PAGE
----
When it comes to precious metals companies, a few names easily come to mind. Industry heavyweight Barrick Gold (NYSE:GOLD) is just such a miner. But that doesn't mean it's the best way for an investor to play the space. In fact, here's why you should like lesser-known Royal Gold (NASDAQ:RGLD) over Barrick Gold.
A likable giant
There's nothing inherently wrong with Barrick Gold. The miner has extremely low costs, and they look like they are only going to get better. To put some numbers on that: Barrick's all-in sustaining costs, an industry measure of how much it costs to pull an ounce of gold out of the ground, came in at $831 an ounce last year. That's toward the low end of the industry, but the company thinks it can get that figure down to as low as $725 an ounce by the end of 2018.
And the quality of its mines is pretty high, too: Barrick's average reserve grade is 1.3 grams of gold per ton, while the average for similarly sized miners is around 0.85 grams per ton. Cheap costs, good assets -- some notable positives here.
But here's an interesting stat: Despite a roughly 190% rally so far in 2016, Barrick is still down around 60% since the commodity market peak in 2011. Royal Gold, meanwhile, is up 50% since 2011.
A better way to play?
How has Royal Gold managed this? For starters, it isn't a gold miner: It's a streaming company. That means it gives miners cash for the right to buy precious metals at reduced costs in the future, which locks in low costs for Royal Gold. The company estimates the carrying value of its gold is around $450 an ounce (this figure is derived by dividing the value of its streaming and royalty agreements by the ounces of gold it expects to buy in the future -- basically, its reserves). So even during the depths of the precious metals downturn, Royal Gold was in a good position on the cost front.
Moreover, unlike miners, who pulled in their horns during the downturn, Royal Gold was able to use the precious metals malaise to grow. In 2015 alone its reserves expanded by 20%. It was able to do this because miners were desperate for cash to shore up their balance sheets, and thus eager to cut streaming deals with companies like Royal Gold. As a comparison, Barrick Gold's production in 2011 was roughly 7.7 million ounces, a number that fell to 6.1 million in 2015 -- that's going the opposite direction.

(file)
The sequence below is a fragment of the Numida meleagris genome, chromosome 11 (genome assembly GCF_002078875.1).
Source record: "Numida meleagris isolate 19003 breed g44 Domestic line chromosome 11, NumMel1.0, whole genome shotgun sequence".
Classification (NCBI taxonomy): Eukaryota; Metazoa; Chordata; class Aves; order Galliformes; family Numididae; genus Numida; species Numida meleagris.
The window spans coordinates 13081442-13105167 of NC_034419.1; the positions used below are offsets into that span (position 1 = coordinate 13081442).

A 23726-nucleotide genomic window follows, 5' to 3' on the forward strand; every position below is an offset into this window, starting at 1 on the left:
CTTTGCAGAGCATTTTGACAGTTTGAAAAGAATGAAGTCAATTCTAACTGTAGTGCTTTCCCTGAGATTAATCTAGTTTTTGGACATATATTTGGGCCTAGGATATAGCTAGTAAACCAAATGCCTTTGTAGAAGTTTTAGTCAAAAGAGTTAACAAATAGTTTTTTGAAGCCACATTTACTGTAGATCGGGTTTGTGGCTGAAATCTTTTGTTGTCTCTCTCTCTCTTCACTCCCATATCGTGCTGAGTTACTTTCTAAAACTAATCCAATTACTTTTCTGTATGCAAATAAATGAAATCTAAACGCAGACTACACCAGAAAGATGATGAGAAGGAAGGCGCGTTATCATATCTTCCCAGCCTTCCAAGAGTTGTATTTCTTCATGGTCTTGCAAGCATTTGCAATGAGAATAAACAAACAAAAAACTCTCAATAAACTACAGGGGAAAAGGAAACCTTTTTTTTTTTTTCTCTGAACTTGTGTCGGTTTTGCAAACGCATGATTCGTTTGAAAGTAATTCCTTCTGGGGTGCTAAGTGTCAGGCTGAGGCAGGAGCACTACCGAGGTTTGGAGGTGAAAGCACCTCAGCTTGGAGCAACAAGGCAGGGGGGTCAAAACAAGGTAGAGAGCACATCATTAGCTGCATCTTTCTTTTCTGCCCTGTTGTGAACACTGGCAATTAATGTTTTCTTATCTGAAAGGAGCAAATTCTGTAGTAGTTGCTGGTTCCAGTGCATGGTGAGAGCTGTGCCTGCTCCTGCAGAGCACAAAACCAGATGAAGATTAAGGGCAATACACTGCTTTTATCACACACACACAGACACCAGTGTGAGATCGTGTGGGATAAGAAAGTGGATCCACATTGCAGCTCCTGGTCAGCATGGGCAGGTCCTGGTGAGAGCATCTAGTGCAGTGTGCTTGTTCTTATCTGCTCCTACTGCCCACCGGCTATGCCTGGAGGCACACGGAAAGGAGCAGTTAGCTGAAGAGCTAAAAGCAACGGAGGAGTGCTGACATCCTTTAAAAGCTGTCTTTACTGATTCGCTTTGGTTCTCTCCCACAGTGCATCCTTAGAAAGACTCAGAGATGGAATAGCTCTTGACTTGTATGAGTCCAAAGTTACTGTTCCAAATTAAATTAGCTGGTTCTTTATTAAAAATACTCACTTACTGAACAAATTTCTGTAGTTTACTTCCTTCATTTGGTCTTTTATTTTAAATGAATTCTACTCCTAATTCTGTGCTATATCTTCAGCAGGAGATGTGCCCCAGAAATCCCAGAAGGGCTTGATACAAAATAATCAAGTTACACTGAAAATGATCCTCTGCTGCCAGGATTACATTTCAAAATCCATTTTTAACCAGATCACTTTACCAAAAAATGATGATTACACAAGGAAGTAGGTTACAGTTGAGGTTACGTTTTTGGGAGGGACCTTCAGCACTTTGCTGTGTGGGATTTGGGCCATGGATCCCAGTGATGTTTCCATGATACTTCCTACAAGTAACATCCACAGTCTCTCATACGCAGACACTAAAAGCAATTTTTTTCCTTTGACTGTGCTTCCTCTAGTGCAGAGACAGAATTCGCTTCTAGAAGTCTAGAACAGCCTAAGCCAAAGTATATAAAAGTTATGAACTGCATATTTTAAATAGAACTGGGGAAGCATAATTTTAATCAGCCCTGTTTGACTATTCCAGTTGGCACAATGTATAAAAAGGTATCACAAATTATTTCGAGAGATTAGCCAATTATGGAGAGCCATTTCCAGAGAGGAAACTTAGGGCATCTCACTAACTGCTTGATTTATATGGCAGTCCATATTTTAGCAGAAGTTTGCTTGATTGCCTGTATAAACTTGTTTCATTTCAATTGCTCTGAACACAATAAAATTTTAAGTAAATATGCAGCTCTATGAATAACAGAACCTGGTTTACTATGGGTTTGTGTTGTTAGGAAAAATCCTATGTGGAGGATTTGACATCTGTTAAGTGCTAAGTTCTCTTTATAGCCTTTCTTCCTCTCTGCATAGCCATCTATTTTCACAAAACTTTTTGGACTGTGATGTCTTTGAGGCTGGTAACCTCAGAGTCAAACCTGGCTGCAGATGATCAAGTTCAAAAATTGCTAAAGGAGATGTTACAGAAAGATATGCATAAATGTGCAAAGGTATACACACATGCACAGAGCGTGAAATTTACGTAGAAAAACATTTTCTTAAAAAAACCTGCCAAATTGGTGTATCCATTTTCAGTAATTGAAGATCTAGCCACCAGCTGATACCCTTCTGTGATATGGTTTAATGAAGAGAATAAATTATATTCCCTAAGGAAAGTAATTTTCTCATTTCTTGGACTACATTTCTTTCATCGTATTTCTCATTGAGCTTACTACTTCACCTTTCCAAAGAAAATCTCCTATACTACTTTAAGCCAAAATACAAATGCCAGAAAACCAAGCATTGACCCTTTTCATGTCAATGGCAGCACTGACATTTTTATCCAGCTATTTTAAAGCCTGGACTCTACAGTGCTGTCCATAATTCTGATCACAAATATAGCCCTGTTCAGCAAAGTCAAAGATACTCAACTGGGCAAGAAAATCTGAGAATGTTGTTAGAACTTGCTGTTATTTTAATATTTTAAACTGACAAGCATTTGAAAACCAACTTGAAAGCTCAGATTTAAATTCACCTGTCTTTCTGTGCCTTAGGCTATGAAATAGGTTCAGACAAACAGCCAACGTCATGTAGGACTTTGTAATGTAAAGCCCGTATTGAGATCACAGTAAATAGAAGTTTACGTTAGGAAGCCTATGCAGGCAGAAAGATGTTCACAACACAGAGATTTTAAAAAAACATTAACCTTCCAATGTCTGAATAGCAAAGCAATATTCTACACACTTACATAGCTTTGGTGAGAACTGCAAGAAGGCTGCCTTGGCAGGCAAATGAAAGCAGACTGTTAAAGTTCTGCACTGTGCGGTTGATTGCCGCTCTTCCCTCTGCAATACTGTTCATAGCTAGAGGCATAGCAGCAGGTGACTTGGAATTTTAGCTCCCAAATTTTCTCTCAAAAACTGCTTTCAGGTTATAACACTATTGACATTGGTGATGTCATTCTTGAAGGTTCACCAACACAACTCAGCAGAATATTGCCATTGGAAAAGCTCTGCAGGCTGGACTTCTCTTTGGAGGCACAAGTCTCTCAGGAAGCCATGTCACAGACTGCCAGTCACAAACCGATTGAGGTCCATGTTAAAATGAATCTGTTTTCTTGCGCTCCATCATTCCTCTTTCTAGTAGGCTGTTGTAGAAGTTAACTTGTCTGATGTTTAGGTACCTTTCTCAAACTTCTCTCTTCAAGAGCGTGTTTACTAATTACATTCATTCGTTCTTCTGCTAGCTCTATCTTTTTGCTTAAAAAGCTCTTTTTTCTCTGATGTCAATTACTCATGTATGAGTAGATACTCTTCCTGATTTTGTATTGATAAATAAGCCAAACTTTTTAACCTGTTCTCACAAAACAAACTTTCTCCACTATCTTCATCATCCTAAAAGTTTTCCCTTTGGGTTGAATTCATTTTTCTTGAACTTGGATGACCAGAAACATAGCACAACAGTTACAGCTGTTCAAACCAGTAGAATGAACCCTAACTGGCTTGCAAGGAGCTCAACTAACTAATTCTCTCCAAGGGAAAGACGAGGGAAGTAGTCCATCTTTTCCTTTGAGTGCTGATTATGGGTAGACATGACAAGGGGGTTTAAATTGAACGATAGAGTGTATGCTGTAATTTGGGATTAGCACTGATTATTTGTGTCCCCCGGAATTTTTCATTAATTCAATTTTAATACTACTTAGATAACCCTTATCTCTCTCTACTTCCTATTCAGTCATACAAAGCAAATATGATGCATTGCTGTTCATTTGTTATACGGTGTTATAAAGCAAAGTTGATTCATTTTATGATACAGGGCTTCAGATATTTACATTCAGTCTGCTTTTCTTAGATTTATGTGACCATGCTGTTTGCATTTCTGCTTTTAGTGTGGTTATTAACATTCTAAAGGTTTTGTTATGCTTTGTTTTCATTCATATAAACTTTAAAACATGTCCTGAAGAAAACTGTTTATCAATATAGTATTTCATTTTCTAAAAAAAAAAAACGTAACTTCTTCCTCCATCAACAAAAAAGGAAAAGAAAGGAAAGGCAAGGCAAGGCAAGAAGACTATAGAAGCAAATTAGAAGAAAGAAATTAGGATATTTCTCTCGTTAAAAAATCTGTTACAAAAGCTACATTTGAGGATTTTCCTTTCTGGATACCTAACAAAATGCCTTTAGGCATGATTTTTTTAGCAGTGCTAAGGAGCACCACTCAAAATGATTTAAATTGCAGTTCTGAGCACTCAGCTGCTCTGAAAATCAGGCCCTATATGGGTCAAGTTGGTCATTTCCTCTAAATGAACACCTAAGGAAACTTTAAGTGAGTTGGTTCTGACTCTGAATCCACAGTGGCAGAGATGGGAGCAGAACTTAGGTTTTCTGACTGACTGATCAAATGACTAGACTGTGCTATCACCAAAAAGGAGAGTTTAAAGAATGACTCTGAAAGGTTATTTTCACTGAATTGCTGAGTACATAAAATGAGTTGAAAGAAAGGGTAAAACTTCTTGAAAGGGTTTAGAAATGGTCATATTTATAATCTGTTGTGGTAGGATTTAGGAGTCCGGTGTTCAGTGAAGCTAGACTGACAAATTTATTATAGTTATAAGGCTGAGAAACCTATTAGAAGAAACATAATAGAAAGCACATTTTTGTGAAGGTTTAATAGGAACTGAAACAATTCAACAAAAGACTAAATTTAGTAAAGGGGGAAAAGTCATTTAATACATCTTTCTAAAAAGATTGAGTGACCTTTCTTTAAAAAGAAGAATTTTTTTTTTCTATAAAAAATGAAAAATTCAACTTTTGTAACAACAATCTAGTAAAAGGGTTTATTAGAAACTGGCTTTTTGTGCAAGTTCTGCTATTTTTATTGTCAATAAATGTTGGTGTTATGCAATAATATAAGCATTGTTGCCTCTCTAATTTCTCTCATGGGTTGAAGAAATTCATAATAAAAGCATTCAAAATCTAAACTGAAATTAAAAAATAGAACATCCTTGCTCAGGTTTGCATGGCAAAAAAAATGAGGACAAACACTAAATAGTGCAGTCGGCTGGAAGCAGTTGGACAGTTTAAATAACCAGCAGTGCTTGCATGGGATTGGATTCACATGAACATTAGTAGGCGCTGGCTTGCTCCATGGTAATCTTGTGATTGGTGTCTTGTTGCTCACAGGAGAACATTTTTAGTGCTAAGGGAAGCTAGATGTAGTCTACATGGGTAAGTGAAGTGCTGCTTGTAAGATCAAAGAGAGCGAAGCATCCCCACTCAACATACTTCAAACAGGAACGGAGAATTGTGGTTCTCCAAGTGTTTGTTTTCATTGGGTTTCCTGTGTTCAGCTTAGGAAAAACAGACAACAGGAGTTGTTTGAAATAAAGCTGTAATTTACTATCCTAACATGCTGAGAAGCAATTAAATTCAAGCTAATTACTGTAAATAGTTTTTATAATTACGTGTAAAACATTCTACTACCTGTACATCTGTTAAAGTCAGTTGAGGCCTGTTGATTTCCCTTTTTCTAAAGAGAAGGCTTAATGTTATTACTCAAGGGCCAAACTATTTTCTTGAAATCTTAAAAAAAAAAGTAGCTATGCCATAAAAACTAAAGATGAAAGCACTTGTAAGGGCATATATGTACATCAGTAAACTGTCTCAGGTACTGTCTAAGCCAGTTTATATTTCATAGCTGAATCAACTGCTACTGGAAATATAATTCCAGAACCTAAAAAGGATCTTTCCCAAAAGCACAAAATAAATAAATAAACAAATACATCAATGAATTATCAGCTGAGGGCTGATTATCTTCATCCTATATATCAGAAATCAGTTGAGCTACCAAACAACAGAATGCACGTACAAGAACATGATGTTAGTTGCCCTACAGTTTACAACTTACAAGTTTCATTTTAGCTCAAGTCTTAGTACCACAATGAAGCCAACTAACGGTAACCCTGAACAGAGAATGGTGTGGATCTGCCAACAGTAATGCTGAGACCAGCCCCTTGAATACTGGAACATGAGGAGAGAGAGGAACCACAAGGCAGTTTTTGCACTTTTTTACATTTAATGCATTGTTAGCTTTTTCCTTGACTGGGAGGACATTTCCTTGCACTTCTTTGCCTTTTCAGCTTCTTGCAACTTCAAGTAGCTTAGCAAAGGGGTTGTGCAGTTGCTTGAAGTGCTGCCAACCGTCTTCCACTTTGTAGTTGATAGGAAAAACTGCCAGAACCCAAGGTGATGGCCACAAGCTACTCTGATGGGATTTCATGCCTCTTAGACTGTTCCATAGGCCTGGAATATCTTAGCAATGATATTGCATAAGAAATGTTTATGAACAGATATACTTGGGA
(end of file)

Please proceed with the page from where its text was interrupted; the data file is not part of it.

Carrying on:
The future is bright
To be fair, if the gold rally holds up, Barrick Gold probably has more upside potential than Royal Gold. Indeed, as gold prices move higher, miners could be less inclined to cut deals with Royal Gold, or at the very least, get less generous with the terms they're willing to agree to; that would put a crimp in Royal Gold's future. But its work during the downturn should position it well enough to keep raising its dividend.
And that's where Royal Gold really shines. The precious metals company has upped its annual payout for 15 consecutive years -- right through the precious metals downturn. Barrick Gold, meanwhile, had to cut its dividend a couple of times over that span. That helps explain why Royal Gold's shares are up since the peak of the gold rally, and Barrick's stock price is still trying to claw its way back from the abyss.
It would be a bit much to suggest that Royal Gold's shares are low-risk. However, they've clearly held up better than Barrick and most other miners through the downturn. Add in the steadily growing dividend, and the allure of Royal Gold only increases. Sure, a miner like Barrick has more turnaround potential at this point if the gold rally continues -- after all, it's still down 60% from its peak. But Royal Gold's dividend profile and built-in low costs provide some downside protection if the gold rally falters.
After a big upturn this year for miners like Barrick, it might make sense to lean toward a more conservative name like Royal Gold.
Reuben Brewer has no position in any stocks mentioned. The Motley Fool has no position in any of the stocks mentioned. Try any of our Foolish newsletter services free for 30 days. We Fools may not all hold the same opinions, but we all believe that considering a diverse range of insights makes us better investors. The Motley Fool has a disclosure policy.